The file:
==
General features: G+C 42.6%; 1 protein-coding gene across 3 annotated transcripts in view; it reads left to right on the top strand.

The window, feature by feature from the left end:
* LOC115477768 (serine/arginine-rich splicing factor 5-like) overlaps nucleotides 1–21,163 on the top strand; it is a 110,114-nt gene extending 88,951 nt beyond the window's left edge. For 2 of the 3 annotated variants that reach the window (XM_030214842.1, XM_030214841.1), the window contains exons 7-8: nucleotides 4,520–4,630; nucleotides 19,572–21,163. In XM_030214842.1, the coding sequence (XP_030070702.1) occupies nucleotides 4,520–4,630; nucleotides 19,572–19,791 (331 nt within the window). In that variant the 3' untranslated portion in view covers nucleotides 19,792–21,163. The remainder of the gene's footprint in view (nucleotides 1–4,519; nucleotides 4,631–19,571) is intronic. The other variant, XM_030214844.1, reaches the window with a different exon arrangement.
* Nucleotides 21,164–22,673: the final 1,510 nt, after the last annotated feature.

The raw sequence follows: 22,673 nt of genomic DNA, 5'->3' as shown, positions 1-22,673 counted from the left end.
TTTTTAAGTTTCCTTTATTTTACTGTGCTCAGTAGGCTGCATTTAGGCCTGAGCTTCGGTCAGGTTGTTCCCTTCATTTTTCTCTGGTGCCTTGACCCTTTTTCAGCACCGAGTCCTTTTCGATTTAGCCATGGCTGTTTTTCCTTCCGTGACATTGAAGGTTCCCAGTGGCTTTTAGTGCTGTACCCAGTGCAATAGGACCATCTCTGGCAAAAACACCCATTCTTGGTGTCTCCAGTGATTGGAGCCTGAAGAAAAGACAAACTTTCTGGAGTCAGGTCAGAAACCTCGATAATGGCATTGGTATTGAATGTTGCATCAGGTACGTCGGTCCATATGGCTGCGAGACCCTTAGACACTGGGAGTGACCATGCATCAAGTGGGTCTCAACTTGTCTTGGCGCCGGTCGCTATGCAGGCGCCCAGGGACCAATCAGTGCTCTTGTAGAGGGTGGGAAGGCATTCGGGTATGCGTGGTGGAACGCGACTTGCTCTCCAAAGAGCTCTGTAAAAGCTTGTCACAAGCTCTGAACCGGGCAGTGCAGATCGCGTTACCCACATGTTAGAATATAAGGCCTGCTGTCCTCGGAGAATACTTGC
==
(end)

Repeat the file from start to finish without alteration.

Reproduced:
General features: G+C 42.6%; 1 protein-coding gene across 3 annotated transcripts in view; it reads left to right on the top strand.

The window, feature by feature from the left end:
* LOC115477768 (serine/arginine-rich splicing factor 5-like) overlaps nucleotides 1–21,163 on the top strand; it is a 110,114-nt gene extending 88,951 nt beyond the window's left edge. For 2 of the 3 annotated variants that reach the window (XM_030214842.1, XM_030214841.1), the window contains exons 7-8: nucleotides 4,520–4,630; nucleotides 19,572–21,163. In XM_030214842.1, the coding sequence (XP_030070702.1) occupies nucleotides 4,520–4,630; nucleotides 19,572–19,791 (331 nt within the window). In that variant the 3' untranslated portion in view covers nucleotides 19,792–21,163. The remainder of the gene's footprint in view (nucleotides 1–4,519; nucleotides 4,631–19,571) is intronic. The other variant, XM_030214844.1, reaches the window with a different exon arrangement.
* Nucleotides 21,164–22,673: the final 1,510 nt, after the last annotated feature.

The raw sequence follows: 22,673 nt of genomic DNA, 5'->3' as shown, positions 1-22,673 counted from the left end.
TTTTTAAGTTTCCTTTATTTTACTGTGCTCAGTAGGCTGCATTTAGGCCTGAGCTTCGGTCAGGTTGTTCCCTTCATTTTTCTCTGGTGCCTTGACCCTTTTTCAGCACCGAGTCCTTTTCGATTTAGCCATGGCTGTTTTTCCTTCCGTGACATTGAAGGTTCCCAGTGGCTTTTAGTGCTGTACCCAGTGCAATAGGACCATCTCTGGCAAAAACACCCATTCTTGGTGTCTCCAGTGATTGGAGCCTGAAGAAAAGACAAACTTTCTGGAGTCAGGTCAGAAACCTCGATAATGGCATTGGTATTGAATGTTGCATCAGGTACGTCGGTCCATATGGCTGCGAGACCCTTAGACACTGGGAGTGACCATGCATCAAGTGGGTCTCAACTTGTCTTGGCGCCGGTCGCTATGCAGGCGCCCAGGGACCAATCAGTGCTCTTGTAGAGGGTGGGAAGGCATTCGGGTATGCGTGGTGGAACGCGACTTGCTCTCCAAAGAGCTCTGTAAAAGCTTGTCACAAGCTCTGAACCGGGCAGTGCAGATCGCGTTACCCACATGTTAGAATATAAGGCCTGCTGTCCTCGGAGAATACTTGC